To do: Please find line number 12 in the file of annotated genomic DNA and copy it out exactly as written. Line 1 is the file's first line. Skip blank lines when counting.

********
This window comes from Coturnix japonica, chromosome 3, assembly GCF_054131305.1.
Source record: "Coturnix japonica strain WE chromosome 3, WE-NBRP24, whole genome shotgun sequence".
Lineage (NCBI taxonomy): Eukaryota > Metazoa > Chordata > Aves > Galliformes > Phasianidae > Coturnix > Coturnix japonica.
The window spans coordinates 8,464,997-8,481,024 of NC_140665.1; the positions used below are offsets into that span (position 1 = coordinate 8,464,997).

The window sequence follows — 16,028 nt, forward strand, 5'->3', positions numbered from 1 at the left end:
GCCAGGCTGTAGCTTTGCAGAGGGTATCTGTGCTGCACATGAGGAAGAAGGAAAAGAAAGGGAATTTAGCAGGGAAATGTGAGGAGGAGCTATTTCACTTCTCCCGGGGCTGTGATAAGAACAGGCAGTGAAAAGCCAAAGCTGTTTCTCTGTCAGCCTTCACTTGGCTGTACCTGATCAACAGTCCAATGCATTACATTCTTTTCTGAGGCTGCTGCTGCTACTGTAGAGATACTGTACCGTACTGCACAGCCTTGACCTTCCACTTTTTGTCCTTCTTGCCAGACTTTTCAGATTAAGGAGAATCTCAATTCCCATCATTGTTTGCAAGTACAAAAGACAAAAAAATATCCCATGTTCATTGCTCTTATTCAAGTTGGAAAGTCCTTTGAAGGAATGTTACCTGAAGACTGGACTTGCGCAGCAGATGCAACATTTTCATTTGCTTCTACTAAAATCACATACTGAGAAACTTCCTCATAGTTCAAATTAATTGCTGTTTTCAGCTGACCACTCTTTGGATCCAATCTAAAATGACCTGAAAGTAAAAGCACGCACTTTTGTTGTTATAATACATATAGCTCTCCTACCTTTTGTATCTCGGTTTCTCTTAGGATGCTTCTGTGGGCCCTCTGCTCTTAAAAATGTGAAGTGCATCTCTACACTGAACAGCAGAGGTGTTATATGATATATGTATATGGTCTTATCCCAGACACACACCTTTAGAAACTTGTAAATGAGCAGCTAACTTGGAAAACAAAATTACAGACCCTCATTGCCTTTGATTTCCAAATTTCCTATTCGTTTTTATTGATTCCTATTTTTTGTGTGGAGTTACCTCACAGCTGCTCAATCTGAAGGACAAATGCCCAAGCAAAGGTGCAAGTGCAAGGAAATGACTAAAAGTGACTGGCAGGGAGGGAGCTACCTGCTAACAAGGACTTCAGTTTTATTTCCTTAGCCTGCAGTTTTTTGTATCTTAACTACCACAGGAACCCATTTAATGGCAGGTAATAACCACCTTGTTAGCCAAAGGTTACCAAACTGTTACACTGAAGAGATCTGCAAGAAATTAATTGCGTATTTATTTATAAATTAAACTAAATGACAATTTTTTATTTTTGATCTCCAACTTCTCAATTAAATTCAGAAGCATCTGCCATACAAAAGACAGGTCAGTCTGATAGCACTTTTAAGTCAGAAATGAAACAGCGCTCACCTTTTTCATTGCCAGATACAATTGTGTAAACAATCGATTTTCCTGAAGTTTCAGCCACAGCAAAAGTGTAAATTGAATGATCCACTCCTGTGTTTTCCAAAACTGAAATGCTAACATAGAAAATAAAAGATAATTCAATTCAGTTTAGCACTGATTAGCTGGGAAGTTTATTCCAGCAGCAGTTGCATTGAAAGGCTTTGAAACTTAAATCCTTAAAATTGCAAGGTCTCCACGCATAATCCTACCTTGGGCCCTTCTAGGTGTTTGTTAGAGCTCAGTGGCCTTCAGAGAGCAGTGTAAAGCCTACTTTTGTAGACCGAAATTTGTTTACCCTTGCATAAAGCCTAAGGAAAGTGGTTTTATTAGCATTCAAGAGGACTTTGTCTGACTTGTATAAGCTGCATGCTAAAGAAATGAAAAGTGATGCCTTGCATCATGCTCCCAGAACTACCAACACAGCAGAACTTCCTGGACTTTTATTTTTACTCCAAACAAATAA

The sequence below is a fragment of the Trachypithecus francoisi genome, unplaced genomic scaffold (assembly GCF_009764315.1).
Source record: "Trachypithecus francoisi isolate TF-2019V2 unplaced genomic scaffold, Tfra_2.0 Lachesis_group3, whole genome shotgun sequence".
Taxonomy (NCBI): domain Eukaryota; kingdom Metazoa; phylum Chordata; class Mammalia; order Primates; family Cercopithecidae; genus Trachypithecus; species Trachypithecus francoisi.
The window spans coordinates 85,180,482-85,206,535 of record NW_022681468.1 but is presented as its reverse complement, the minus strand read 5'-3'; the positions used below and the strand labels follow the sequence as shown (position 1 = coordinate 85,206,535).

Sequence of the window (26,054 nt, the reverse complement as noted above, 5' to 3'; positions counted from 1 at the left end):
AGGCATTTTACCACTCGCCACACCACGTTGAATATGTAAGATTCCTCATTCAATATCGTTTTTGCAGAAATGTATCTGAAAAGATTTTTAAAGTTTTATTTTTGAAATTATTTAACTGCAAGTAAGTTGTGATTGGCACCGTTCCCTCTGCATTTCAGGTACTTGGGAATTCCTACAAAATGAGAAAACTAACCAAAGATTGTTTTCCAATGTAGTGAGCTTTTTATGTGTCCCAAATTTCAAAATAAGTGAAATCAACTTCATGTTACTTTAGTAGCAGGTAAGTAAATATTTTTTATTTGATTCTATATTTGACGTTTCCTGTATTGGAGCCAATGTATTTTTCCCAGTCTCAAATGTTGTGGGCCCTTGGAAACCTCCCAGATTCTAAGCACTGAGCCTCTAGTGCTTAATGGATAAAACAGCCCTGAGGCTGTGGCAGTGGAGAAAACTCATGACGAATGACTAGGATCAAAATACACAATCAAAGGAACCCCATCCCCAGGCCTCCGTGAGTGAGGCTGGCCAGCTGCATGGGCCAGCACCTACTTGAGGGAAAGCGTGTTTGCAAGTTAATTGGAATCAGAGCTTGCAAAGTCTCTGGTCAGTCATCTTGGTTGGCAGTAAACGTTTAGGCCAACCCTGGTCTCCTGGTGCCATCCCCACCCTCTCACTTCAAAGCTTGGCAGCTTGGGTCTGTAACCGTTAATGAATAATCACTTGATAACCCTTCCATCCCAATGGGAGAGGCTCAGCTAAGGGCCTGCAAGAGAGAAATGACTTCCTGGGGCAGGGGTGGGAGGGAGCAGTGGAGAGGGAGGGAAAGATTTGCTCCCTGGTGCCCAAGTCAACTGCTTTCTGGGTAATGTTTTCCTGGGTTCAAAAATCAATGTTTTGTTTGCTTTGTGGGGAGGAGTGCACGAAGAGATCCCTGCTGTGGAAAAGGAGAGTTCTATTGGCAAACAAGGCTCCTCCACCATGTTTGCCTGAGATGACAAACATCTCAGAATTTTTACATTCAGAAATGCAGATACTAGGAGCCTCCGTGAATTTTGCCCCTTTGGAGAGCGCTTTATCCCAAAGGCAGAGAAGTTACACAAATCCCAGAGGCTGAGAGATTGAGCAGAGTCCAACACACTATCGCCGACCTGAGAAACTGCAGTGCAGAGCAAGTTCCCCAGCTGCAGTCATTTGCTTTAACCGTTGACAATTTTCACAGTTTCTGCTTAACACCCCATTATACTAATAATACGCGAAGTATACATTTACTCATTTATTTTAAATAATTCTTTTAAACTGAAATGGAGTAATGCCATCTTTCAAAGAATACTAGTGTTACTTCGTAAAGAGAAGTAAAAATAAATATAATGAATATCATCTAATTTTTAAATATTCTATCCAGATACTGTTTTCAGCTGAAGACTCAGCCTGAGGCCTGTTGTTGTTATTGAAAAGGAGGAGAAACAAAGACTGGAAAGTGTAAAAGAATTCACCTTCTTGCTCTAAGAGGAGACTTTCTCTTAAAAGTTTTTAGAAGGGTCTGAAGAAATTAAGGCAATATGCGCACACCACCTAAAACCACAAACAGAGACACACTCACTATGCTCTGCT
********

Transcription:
AGGCATTTTACCACTCGCCACACCACGTTGAATATGTAAGATTCCTCATTCAATATCGTTTTTGCAGAAATGTATCTGAAAAGATTTTTAAAGTTTTATTTTTGAAATTATTTAACTGCAAGTAAGTTGTGATTGGCACCGTTCCCTCTGCATTTCAGGTACTTGGGAATTCCTACAAAATGAGAAAACTAACCAAAGATTGTTTTCCAATGTAGTGAGCTTTTTATGTGTCCCAAATTTCAAAATAAGTGAAATCAACTTCATGTTACTTTAGTAGCAGGTAAGTAAATATTTTTTATTTGATTCTATATTTGACGTTTCCTGTATTGGAGCCAATGTATTTTTCCCAGTCTCAAATGTTGTGGGCCCTTGGAAACCTCCCAGATTCTAAGCACTGAGCCTCTAGTGCTTAATGGATAAAACAGCCCTGAGGCTGTGGCAGTGGAGAAAACTCATGACGAATGACTAGGATCAAAATACACAATCAAAGGAACCCCATCCCCAGGCCTCCGTGAGTGAGGCTGGCCAGCTGCATGGGCCAGCACCTACTTGAGGGAAAGCGTGTTTGCAAGTTAATTGGAATCAGAGCTTGCAAAGTCTCTGGTCAGTCATCTTGGTTGGCAGTAAACGTTTAGGCCAACCCTGGTCTCCTGGTGCCATCCCCACCCTCTCACTTCAAAGCTTGGCAGCTTGGGTCTGTAACCGTTAATGAATAATCACTTGATAACCCTTCCATCCCAATGGGAGAGGCTCAGCTAAGGGCCTGCAAGAGAGAAATGACTTCCTGGGGCAGGGGTGGGAGGGAGCAGTGGAGAGGGAGGGAAAGATTTGCTCCCTGGTGCCCAAGTCAACTGCTTTCTGGGTAATGTTTTCCTGGGTTCAAAAATCAATGTTTTGTTTGCTTTGTGGGGAGGAGTGCACGAAGAGATCCCTGCTGTGGAAAAGGAGAGTTCTATTGGCAAACAAGGCTCCTCCACCATGTTTGCCTGAGATGACAAACATCTCAGAATTTTTACATTCAGAAATGCAGATACTAGGAGCCTCCGTGAATTTTGCCCCTTTGGAGAGCGCTTTATCCCAAAGGCAGAGAAGTTACACAAATCCCAGAGGCTGAGAGATTGAGCAGAGTCCAACACACTATCGCCGACCTGAGAAACTGCAGTGCAGAGCAAGTTCCCCAGCTGCAGTCATTTGCTTTAACCGTTGACAATTTTCACAGTTTCTGCTTAACACCCCATTATACTAATAATACGCGAAGTATACATTTACTCATTTATTTTAAATAATTCTTTTAAACTGAAATGGAGTAATGCCATCTTTCAAAGAATACTAGTGTTACTTCGTAAAGAGAAGTAAAAATAAATATAATGAATATCATCTAATTTTTAAATATTCTATCCAGATACTGTTTTCAGCTGAAGACTCAGCCTGAGGCCTGTTGTTGTTATTGAAAAGGAGGAGAAACAAAGACTGGAAAGTGTAAAAGAATTCACCTTCTTGCTCTAAGAGGAGACTTTCTCTTAAAAGTTTTTAGAAGGGTCTGAAGAAATTAAGGCAATATGCGCACACCACCTAAAACCACAAACAGAGACACACTCACTATGCTCTGCT